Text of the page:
The demonstrator systems were recently tested at a proving ground in Switzerland, the company said, and downed an unmanned aerial vehicle used as a target and engaged and defeated other threats as well.
"Having recently used a high-energy laser weapon to down an unmanned aircraft at a proving ground in Switzerland, Rheinmetall has demonstrated the operational potential of combining a powerful laser weapon with an advanced air defense system," Rheinmetall said in a news release.
"This event provides compelling proof of the (Rheinmetall) group's 360-degree competence in relevant technologies -- ranging from military lasers and target recognition and identification, to target tracking and fire control units -- and its unrivalled ability to weld them into a single, forward-looking, fully functional full-scale demonstrator."
The live-fire laser demonstration was conducted at Rheinmetall's Ochsenboden proving ground.
One weapon system -- two 5-kilowatt laser weapon modules -- was integrated into an air defense system using an Oerlikon Skyguard 3 fire control unit and a Skyshield gun turret. The second, a 1-kW laser weapon module, was mounted on a TM 170-type vehicle.
Both laser weapon demonstrators were used in different scenarios: protecting against asymmetric, terrorist-type threats; countering incoming rockets, artillery and mortar rounds; and defending against an aircraft target.
Rheinmetall said the 1-kW laser weapon demonstrator successfully sank a moving rubber raft (substituting as a speedboat) and was also effective in destroying improvised explosive devices and in neutralizing unexploded ordnance.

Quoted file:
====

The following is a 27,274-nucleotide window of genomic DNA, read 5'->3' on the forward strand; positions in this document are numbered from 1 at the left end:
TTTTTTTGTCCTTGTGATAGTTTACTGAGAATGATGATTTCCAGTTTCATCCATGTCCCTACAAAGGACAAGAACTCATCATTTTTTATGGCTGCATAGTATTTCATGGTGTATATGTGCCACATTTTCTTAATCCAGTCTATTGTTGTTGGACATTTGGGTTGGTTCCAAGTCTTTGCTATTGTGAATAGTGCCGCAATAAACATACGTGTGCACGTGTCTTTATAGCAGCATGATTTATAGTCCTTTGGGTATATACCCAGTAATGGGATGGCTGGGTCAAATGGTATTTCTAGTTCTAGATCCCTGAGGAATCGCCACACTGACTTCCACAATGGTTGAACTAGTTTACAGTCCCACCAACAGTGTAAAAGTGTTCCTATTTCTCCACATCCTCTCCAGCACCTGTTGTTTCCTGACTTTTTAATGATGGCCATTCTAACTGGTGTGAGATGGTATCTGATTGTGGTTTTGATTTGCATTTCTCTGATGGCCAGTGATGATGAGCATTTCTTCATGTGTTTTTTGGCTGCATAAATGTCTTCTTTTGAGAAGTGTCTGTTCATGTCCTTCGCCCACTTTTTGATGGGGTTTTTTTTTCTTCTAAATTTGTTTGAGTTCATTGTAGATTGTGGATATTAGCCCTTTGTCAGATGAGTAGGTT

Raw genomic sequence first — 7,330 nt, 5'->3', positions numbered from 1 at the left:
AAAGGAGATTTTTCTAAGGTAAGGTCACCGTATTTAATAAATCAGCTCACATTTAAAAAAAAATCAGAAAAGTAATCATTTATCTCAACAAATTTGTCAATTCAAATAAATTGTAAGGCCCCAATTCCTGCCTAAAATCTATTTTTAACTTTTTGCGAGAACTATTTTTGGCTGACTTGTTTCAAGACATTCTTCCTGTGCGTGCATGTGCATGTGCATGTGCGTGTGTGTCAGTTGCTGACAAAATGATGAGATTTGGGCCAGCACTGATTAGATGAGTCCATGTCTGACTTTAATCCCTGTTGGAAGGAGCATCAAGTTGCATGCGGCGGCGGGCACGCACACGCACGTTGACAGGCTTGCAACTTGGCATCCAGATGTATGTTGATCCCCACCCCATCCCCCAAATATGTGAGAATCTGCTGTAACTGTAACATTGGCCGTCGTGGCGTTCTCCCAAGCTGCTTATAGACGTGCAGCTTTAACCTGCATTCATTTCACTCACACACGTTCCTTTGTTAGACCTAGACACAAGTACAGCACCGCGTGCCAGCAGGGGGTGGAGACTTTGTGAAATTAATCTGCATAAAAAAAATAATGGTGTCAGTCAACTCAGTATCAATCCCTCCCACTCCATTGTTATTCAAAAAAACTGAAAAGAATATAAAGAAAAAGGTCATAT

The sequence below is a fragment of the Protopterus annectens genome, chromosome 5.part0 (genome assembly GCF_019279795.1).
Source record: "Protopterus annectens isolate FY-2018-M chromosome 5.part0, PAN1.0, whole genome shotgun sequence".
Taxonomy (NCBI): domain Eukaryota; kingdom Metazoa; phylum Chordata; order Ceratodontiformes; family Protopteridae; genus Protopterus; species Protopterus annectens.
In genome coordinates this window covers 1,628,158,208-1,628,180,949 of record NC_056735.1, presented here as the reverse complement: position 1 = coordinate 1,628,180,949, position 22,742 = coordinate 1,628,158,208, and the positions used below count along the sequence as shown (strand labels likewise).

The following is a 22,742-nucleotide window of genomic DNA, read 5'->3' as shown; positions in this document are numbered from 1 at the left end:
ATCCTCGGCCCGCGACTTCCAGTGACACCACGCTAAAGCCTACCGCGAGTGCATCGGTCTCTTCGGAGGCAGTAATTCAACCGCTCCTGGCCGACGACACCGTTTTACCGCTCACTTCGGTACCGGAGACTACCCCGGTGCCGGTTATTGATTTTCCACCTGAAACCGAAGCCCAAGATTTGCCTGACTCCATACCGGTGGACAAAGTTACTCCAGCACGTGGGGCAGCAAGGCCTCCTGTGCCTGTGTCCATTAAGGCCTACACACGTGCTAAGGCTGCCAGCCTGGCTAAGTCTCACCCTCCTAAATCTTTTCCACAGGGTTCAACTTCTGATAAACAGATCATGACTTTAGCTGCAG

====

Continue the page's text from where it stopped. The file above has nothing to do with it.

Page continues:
In the artillery, mortar and rocket scenario, the 10-kW laser demonstrator showed that the doubling the laser output from the 5-kW of the 2010 design improved performance and reduced the time to engage a target by half.
The 10-kW weapon in the anti-aircraft scenario successfully detected, tracked, engaged and destroyed a UAV in flight.
The live-fire demonstration at the Ochsenboden proving ground, the company said, shows the company has the skill and expertise to develop complex laser weapon systems.
Rheinmetall said it expects to have a 100-kW a laser weapon system available for customers in three to five years but, even today, the modular, scalable design of the lasers demonstrated are able to meet a variety of military weapon requirements.
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